Dr. Joel Schlessinger explains hangnails

A hangnail is a small piece of skin that separates from the side of the cuticle, creating a tiny tear. Contrary to its name, a hangnail does not affect the actual nail at all. Rather, hangnails are tears in the skin that are caused by several common scenarios, making them a regular occurrence for the majority of individuals.

Dry skin is the biggest culprit for hangnails, says Dr. Joel Schlessinger.

Cold winter weather can dry out skin, as can harsh chemicals, such as household cleaners, and frequent hand washing. Another common cause is nail biting. Biting at nails can damage the skin underneath the nail bed or actual fingernail and lead to hangnails. Lastly, manicures can lead to hangnails, particularly if cuticles are clipped, a practice dermatologists strongly discourage. Nail clipping with an unsteady hand, whether performed at home or by a nail technician, can lead to nicks, which may split into hangnails.

Dr. Joel Schlessinger shares hangnail care tips.

Hangnails aren’t dangerous and most aren’t painful. However, if not properly cared for, they can become infected with bacteria, yeast and fungi and grow red and swollen. Treat hangnails early, before they become irritated. Start by soaking your finger or fingers in warm water for a few moments. This will help soften the hangnail and stop the tearing. Next, use a clean nail clipper or nail scissors, like Tweezerman Rockhard Cuticle Nipper ½ Jaw, to gently nip off the skin. To finish, massage a little moisturizer or hand cream into the nail bed. With a formula like NIA24 Sun Damage Repair for Decolletage and Hands, you can treat dark spots, fine lines and other signs of aging, all while preventing hangnails. For an intensely hydrating formula, you might like Epionce Medical Barrier Cream.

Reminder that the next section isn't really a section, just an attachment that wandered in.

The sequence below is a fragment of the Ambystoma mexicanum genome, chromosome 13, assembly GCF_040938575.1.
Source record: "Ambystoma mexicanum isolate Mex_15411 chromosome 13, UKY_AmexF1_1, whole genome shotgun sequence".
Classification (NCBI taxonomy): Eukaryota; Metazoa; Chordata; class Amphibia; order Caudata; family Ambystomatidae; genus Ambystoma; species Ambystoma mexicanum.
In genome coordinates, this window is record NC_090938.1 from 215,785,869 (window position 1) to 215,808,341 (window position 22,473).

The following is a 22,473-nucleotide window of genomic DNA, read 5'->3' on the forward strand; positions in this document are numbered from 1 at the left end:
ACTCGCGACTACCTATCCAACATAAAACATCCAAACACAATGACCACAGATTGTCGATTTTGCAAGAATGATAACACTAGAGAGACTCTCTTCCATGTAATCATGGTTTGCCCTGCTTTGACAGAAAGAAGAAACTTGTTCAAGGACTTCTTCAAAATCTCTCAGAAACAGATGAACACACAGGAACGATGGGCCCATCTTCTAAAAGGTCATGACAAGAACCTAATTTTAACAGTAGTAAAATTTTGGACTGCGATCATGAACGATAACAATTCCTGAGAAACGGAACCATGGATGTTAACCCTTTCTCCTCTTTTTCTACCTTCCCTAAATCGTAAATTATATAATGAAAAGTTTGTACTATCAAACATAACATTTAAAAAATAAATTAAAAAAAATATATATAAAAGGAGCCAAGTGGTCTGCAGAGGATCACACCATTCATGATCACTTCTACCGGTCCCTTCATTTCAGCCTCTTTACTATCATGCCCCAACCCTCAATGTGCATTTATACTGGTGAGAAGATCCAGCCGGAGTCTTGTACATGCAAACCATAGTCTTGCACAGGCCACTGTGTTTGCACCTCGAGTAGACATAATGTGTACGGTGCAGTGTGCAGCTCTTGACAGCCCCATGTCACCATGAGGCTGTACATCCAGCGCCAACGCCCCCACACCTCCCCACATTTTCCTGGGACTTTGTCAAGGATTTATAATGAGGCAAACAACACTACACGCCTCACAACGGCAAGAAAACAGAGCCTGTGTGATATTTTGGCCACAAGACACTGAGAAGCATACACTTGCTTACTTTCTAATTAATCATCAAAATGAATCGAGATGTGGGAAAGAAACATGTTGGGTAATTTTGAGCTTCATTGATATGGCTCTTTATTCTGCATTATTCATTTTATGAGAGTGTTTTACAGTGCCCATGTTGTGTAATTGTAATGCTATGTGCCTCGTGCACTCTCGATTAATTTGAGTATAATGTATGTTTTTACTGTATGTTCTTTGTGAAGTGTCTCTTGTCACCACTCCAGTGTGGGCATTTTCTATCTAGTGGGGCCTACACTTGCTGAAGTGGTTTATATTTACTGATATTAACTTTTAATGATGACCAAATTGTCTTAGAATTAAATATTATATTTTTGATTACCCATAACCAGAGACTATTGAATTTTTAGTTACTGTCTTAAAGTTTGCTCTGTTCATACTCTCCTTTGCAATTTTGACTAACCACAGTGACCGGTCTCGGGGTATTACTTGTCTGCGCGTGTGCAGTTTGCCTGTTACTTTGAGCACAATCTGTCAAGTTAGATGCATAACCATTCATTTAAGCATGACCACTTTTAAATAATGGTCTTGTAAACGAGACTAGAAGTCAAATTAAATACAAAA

If the area around a hangnail has grown red and swollen, you likely have an infection. If this is the case, you can follow the above steps, then apply an anti-bacterial ointment and cover the area with a bandage. The infection should heal in one to three days. Be sure to change the bandage twice a day and reapply ointment if needed. To minimize minor irritation, pick up FixMySkin Healing Body Balm Unscented with 1% Hydrocortisone. This convenient balm stick contains soothing shea and cocoa butters, plus 1% hydrocortisone, to heal damaged cells.

Dr. Joel Schlessinger shares tips for preventing hangnails.

The easiest way to prevent hangnails is to keep your hands moisturized. If you’re especially prone to them, you may want to apply a hand cream or lotion two to three times a day. FixMySkin is perfect for moisturizing skin on the go. You can also use a little cuticle oil a few times a week if needed. We like Qtica Solid Gold Cuticle Oil Gel, a nourishing 12-oil blend. If you tend to pick or bite at your nails, it’s time to kick the habit once and for all. Not only will you save yourself the headache of regular hangnails, you’ll also lower your risk of contracting warts and infections, plus communicable illnesses, like the cold and the flu.

When caring for nails at home, be sure not to clip your cuticles. Cut your nails straight across and gently file the edges for a rounded corner. When opting for a professional manicure, choose a clean, reputable salon and be sure that tools are sterilized between uses.

Do you have a question for Dr. Schlessinger about hangnails? Let us know in the comments section.

Posted Friday, September 25th, 2015 at 3:13 pm
Filed Under Category: Uncategorized
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